2013 La Prevostura "Muntacc" Coste della Sesia Rosso

SKU #1419248 Jancis Robinson

 A shade paler than the 2013 Garsun just tasted. Pretty, fresh nose and vibrant Nebbiolo fruit palate with a wonderful bite of grainy tannins. Real life and vigour and appetising austerity on the finish. 17/20 points. (WS)  (10/2015)

Wine Spectator

 This is fresh, elegant and detailed, revealing cherry, strawberry, earth and spice notes. A bit dry on the firm finish, but food will help. Nebbiolo with Vespolina. Drink now through 2020. (BS, Web Only-2018)

K&L Notes

Grown on part of the Prevostura hill, from a typical northern Piedmont blend of varieties Nebbiolo (85%), Vespolina (15%). The soils here are 35% old marine sand, 25% clay and 40% silt, and they are acidic; the grapes are picked typically in early October, and the wine is fermented in stainless steel with a fairly long maceration (18 days after the end of fermentation). The wine is aged in small barrels (not new) for 21 months before bottling. In effect this is declassified Lessona with a little Croatina added, so the flavors tend towards red fruit and spices, especially cinnamon, the Croatina adding a slight tarry note. Great entry level wine from this beautiful little estate.

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Price: $24.99

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By: Robert Cash | K&L Staff Member | Review Date: 9/19/2019 | Send Email
I was recently introduced to this delicious Nebbiolo-based beauty by my colleague Guido. The nose is mature, soft and pleasant with aromas of red fruits, roses and a hint of tar. Medium-bodied, the palate is consistent with the nose and has medium acidity with additional notes of gentle spices and cinnamon. This wine is at its peak now and drinking beautifully. It's great introduction to Piedmonte wines for the uninitiated or a delicious everyday Nebbiolo for the connoisseur. to enjoy while their Barbarescos mature.
Drink to 2020

By: John Downing | K&L Staff Member | Review Date: 8/12/2019 | Send Email
This is one of the newer estates within the Northern Piemonte zone of Lessona and "Muntacc" is essentially a declassified Lessona that's mostly Nebbiolo with a fair amount of Vespolina and a dollop of Croatina added. It's medium-bodied with enticing notes of red fruits, forest floor, tar and a hint of balsamic. This is not only an excellent introduction to Nebbiolo but also a steal at $25.

By: Mike Parres | K&L Staff Member | Review Date: 5/30/2019 | Send Email
There is plenty of fruit, good acidity, soft tannin structure, some minerality and white pepper with a lengthy finish. The combination of blue/dark fruit and the black cherry comes from the Nebbiolo. I also find some tar and roses on the lengthy finish.

Additional Information:



- Tar and roses are the two descriptors most associated with this red grape grown, almost solely, in Italy's Piedmont, where it has achieved fame under the guises of the incredibly and age-worthy wines of Barolo and Barbaresco. Characterized by chewy tannins, high acidity, high-tone cherry and raspberry fruit and truffle aromas and flavors, Nebbiolo has rightfully earned its reputation. Sadly the late-ripening varietal is quite delicate and is prone to disease as well as damage by hail that frequently pelts the region. Outside of Barolo and Barbaresco, Nebbiolo is grown in the DOCs of Gattinara, Spanna and Ghemme. The Nebbiolos of the Nebbiolo d'Alba DOC in the southeastern part of Piedmont are generally lighter and more immediately approachable versions of the grape, aged for less time than Barolo and Barbaresco, which also makes them less expensive. Langhe Nebbiolos are generally made from declassified fruit from the aforementioned regions of Barolo, Barbaresco and Nebbiolo d'Alba.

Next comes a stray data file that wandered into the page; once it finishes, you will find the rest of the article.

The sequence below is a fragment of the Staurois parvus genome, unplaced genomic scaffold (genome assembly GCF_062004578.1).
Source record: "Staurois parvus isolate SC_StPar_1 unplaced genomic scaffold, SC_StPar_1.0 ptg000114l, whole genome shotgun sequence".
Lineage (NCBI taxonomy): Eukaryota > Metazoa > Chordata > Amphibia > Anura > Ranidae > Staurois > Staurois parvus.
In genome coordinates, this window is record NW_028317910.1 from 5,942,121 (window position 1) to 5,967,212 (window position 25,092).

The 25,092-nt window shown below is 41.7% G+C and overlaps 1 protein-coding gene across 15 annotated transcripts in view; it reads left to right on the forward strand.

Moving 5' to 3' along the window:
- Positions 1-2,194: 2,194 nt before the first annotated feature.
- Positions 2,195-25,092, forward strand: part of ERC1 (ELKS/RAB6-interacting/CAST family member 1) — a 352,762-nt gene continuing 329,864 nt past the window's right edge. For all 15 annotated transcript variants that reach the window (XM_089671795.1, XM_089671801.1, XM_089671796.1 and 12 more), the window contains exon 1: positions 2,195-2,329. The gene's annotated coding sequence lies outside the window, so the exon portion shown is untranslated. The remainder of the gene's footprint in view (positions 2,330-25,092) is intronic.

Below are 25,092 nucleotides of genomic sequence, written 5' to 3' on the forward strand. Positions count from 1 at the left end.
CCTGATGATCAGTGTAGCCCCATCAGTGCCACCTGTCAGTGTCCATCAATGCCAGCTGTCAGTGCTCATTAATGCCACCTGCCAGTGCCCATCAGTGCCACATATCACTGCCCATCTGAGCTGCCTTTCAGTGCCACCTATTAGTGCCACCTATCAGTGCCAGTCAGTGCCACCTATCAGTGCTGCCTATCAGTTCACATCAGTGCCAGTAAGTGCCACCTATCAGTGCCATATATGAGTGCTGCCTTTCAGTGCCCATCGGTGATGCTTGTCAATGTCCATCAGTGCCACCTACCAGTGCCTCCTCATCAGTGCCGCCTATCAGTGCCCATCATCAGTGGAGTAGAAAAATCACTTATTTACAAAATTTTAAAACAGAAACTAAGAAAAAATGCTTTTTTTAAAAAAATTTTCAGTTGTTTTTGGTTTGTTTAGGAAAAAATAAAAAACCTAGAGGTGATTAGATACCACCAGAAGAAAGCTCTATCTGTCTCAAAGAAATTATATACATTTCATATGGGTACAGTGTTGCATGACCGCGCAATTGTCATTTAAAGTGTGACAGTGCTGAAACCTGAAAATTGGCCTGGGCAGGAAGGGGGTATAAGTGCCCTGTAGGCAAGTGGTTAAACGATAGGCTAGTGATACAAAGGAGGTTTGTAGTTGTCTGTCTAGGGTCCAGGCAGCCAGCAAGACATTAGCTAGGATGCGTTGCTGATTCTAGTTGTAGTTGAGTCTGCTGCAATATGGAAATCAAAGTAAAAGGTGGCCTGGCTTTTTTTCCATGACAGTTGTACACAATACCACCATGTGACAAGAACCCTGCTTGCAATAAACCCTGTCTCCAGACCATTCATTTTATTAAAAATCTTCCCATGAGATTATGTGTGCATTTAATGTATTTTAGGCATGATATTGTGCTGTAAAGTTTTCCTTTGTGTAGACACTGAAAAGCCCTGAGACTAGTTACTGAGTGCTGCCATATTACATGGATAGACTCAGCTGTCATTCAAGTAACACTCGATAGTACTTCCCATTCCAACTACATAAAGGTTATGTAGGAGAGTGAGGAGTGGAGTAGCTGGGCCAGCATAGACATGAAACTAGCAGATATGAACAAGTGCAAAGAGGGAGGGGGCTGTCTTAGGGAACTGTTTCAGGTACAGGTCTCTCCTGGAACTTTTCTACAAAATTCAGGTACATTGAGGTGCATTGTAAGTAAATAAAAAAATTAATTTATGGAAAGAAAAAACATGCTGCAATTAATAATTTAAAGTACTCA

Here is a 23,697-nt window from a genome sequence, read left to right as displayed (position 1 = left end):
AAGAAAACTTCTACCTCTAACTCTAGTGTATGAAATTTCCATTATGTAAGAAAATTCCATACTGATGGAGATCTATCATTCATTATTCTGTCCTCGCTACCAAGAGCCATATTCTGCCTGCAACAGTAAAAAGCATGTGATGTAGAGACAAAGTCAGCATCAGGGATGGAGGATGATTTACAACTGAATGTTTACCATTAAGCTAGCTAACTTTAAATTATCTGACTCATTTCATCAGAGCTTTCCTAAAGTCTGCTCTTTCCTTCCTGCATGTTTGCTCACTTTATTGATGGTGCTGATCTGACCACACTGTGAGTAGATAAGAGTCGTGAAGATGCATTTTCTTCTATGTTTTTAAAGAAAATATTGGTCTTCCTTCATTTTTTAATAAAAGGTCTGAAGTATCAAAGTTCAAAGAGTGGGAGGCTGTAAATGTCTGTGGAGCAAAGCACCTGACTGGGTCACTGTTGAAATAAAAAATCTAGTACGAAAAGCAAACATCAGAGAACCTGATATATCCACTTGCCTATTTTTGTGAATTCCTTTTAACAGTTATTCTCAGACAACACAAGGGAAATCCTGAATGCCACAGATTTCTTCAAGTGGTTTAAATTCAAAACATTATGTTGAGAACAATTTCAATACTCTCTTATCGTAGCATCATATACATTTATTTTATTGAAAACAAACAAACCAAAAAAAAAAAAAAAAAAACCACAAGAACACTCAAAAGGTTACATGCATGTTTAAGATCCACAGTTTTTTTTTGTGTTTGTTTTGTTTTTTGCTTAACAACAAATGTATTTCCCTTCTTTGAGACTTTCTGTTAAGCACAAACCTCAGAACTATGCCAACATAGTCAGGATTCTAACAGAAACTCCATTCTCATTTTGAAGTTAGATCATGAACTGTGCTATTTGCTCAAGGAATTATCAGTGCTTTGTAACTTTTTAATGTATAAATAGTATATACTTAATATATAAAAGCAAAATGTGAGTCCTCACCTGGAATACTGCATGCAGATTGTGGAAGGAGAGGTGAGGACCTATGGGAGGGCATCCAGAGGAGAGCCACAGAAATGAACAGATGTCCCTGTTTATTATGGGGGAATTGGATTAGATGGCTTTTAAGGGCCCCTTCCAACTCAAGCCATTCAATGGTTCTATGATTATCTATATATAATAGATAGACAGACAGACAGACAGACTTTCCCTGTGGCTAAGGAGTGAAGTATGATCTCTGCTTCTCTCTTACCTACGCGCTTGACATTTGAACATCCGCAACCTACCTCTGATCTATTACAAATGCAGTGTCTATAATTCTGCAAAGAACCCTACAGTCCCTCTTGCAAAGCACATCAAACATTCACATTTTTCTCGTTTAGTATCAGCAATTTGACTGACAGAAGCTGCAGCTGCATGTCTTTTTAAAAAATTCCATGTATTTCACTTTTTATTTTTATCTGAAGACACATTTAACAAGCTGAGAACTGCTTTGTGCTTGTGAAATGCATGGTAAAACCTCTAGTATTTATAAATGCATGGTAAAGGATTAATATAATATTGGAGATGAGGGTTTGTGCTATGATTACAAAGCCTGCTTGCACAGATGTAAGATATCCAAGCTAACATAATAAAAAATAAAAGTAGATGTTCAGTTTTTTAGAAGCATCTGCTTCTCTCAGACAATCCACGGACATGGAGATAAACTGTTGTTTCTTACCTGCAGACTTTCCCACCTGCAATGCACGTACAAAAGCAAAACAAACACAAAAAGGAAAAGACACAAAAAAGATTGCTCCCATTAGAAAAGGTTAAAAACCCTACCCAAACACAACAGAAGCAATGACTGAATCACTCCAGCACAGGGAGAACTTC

- Once named Enotria for its abundant vineyards, Italy (thanks to the ancient Greeks and Romans) has had an enormous impact on the wine world. From the shores of Italy, the Romans brought grapes and their winemaking techniques to North Africa, Spain and Portugal, Germany, France, the Danube Valley, the Middle East and even England. Modern Italy, which didn't actually exist as a country until the 1870s, once produced mainly simple, everyday wine. It wasn't until the 1970s that Italy began the change toward quality. The 1980s showed incredible efforts and a lot of experimentation. The 1990s marked the real jump in consistent quality, including excellence in many Region that had been indistinct for ages. The entire Italian peninsula is seeing a winemaking revolution and is now one of the most exciting wine Region in the world.


- Piedmont is in the Northwestern region of Italy, bordering France and Switzerland. Piedmont is predominantly a plain where the water flows from the Swiss and French Alps to form the headwaters of the Po river. The major wine producing areas are in the southern portion of the region in the hills known as the "Langhe". Here the people speak a dialect that is 1/3 French and 2/3 Italian that portrays their historical roots. Their cuisine is one of the most creative and interesting in Italy. Nebbiolo is the King grape here, producing Barolo and Barbaresco. In addition, the Barbera and Dolcetto are the workhorse grapes that produce the largest quantity of wine. Piedmont is predominantly a red wine producing area. There are a few whites made in Piedmont, and the Moscato grape produces a large volume of sweet, semi-sweet and sparkling wines as well.